Israeli couscous is a children’s food in Israel but for some reason made its way on fancy menus in the US. But either way its little tiny round pastas and is very versatile. This recipe uses a popular Israeli/Yemeni spice hawaij as its main spice. You can make your own (there are lots of recipes on the internet) or buy it at any kosher supermarket. Just don’t get it confused with hawaij for coffee which is totally different.
There are about 1,000 different recipes for noodle kugel. Some are savory with chicken fat and pepper others are sweet with lots of dairy, dried or fresh fruits, nuts, etc. I was in the mood for one with lots of dairy and raisins so I made one with cottage cheese, labne, butter, cream and raisins. It was pretty decedent and is generally reserved for holidays rather than everyday fare. It is best served room temperature so let it cool off after making it. It can be served along with dinner, as dessert, or breakfast.
This is an old Jewish dish that a lot of people are grossed out by. But if you like pate you will like this. This is akin to deviled eggs for all my holidays. For every holiday, Jewish or secular this is put on the table as an appetizer. Depending on the occasion I serve it with ritz crackers, challah, or matzoh. Leftovers are always awesome on a sandwich with some roasted peppers or other vegetables.
I wish I could get my slightly anemic two year old to eat it though as liver is full of iron and a great food for anemics.
When I was a kid the only way I ever liked eggplants was in eggplant parm or maybe rollatini at an Italian restaurant. Any other way it was pale, chewy, bland and just really gross. When I visited Israel though they cooked eggplants in dozens of ways and I must have ate eggplant at every meal in at least one variation. With tehina, with yogurt, fried, with tomato sauce, with feta, with oil and garlic, sabich sandwich, etc. The key is in the cooking so its not a rubbery bland mess. Either char it on the grill or under the broiler or fry it.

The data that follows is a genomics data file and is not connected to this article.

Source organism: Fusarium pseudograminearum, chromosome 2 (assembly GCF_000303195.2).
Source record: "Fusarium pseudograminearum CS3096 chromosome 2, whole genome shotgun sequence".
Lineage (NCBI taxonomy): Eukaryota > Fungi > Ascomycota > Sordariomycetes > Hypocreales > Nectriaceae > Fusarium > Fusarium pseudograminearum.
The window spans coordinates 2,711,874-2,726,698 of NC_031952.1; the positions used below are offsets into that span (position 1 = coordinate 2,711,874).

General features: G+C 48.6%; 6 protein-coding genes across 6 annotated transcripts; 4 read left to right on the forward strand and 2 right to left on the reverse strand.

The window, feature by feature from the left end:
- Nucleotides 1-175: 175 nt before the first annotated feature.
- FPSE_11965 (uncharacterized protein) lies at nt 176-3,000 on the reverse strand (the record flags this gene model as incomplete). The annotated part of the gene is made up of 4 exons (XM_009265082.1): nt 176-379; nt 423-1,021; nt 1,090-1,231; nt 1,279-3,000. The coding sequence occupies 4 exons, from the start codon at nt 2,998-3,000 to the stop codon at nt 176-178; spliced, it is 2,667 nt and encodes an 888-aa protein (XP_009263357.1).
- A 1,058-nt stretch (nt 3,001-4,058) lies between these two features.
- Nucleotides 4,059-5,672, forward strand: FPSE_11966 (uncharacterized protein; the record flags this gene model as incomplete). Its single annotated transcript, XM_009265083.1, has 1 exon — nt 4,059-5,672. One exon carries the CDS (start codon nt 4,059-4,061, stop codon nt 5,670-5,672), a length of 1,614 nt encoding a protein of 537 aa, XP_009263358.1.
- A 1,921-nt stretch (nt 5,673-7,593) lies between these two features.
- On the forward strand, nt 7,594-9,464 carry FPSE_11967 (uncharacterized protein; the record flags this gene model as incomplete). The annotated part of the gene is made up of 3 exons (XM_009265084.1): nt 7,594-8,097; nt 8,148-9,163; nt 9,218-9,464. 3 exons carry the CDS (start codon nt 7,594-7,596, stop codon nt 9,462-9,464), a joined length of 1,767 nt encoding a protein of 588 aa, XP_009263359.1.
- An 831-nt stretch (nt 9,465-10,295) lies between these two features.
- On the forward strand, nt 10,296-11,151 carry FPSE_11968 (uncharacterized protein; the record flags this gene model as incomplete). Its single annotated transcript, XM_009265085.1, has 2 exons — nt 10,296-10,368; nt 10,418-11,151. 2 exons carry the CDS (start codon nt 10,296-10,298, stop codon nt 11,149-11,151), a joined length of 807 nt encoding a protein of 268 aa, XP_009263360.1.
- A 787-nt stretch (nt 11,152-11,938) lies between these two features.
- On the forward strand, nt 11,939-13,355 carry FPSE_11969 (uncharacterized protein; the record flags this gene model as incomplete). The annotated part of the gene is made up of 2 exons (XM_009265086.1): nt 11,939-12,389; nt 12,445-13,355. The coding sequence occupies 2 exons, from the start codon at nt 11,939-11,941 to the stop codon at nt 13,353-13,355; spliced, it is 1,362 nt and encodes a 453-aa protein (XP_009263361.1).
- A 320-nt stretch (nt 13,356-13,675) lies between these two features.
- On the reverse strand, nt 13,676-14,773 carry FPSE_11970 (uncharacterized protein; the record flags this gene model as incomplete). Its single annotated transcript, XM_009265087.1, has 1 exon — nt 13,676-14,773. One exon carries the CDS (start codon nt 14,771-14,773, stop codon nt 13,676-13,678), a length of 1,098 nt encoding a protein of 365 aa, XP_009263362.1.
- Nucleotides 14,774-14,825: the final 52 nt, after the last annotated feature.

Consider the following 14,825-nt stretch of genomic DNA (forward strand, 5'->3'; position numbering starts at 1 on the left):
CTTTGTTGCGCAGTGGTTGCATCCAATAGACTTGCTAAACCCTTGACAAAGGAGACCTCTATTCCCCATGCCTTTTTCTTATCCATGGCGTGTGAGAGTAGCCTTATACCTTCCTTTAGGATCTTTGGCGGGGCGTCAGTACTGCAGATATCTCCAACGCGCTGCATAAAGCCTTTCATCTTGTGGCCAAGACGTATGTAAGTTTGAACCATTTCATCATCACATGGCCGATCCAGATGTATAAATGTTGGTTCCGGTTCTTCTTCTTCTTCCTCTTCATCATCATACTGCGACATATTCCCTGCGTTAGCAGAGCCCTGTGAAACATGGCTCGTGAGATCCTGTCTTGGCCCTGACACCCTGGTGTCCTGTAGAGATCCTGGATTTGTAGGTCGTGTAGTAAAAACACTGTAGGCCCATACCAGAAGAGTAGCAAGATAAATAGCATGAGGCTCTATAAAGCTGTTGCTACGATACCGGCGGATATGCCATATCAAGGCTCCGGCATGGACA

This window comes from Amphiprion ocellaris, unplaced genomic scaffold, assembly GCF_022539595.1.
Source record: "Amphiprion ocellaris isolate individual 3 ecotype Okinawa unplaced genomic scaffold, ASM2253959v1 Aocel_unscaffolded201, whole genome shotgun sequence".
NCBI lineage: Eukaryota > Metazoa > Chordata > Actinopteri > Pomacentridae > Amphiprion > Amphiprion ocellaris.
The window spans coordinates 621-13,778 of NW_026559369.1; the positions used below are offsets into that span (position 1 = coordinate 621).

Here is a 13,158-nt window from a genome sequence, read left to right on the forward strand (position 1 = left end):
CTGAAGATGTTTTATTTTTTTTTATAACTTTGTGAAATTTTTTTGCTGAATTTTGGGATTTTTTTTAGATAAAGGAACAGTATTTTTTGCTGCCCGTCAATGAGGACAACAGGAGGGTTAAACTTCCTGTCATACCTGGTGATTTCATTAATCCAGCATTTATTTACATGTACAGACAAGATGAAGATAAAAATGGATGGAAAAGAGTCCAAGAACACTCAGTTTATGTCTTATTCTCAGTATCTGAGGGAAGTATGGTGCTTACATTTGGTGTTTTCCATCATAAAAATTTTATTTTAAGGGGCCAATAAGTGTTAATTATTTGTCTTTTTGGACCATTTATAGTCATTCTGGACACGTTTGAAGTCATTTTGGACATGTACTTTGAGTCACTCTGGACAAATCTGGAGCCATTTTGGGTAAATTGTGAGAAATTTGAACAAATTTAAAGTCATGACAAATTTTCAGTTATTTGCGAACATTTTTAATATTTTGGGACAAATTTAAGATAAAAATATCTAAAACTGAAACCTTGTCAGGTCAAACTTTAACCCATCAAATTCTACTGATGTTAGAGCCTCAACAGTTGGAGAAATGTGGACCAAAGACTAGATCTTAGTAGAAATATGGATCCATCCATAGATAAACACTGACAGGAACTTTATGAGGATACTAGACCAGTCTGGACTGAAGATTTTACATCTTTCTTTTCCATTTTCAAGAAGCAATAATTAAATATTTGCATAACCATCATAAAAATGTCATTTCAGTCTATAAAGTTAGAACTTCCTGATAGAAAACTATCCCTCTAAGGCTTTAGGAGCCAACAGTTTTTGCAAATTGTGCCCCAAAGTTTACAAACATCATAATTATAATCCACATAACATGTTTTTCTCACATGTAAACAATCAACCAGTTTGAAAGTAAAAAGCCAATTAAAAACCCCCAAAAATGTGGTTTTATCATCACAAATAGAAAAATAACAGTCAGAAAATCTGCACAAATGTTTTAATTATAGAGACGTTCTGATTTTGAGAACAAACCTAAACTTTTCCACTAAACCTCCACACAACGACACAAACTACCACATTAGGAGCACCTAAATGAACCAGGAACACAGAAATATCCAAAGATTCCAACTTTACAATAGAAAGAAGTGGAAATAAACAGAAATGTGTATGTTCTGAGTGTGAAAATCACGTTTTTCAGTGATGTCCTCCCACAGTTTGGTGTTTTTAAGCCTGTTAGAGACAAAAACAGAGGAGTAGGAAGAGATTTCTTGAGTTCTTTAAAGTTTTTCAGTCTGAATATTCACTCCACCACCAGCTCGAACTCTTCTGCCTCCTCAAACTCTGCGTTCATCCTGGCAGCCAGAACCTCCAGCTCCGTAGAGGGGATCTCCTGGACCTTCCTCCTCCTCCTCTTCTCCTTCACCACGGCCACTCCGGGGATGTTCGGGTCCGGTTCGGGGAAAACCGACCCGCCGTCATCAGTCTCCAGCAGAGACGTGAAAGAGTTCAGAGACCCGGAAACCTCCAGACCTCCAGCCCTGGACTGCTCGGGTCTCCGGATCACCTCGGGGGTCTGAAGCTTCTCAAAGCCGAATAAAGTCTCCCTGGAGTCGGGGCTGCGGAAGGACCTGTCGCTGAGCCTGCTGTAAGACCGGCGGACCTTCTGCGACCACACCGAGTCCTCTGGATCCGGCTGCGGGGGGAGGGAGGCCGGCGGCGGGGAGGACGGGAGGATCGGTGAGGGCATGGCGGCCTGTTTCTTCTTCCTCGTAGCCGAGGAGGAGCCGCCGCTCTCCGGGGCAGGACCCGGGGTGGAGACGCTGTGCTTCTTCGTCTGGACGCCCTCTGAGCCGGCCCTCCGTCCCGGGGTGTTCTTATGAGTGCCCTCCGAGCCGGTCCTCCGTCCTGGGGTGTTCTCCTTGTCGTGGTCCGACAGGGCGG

This recipe is a very simple eggplant dish to make as a side dish or appetizer. Scoop it up with some pita, eat with salad, or put it in a sandwich.
So what do you do when you love tiramisu and you love chocolate? Eat both of course! But if you don’t have the room the other option is to make this chocolate tiramisu. Adapted from the Lindt Chocolate cookbook. This is a long recipe so I did it in two steps. I made the cake the night before and then did the filling and assembled it the next morning.
This is a Greek-Sephardic recipe that I adapted from Stella’s Sephardic Table by Stella Cohen. It’s a great recipe for when you want to make the fish ahead of time as its supposed to be served room temperature so you can make it early or the day before and put it in the fridge so it is great for Shabbat.
Annatto seeds may not be familiar to you but if you ever had that red Goya seasoning it has annatto in it for color. A lot of people use annatto to replace saffron for coloring but it has its own distinct smoky flavor when used liberally like in this recipe. It is also super cheap unlike saffron but will also give it a pretty yellow color.
Once you make the Annatto oil you can store it in a jar on your counter for several weeks and use it in place of regular oil when cooking.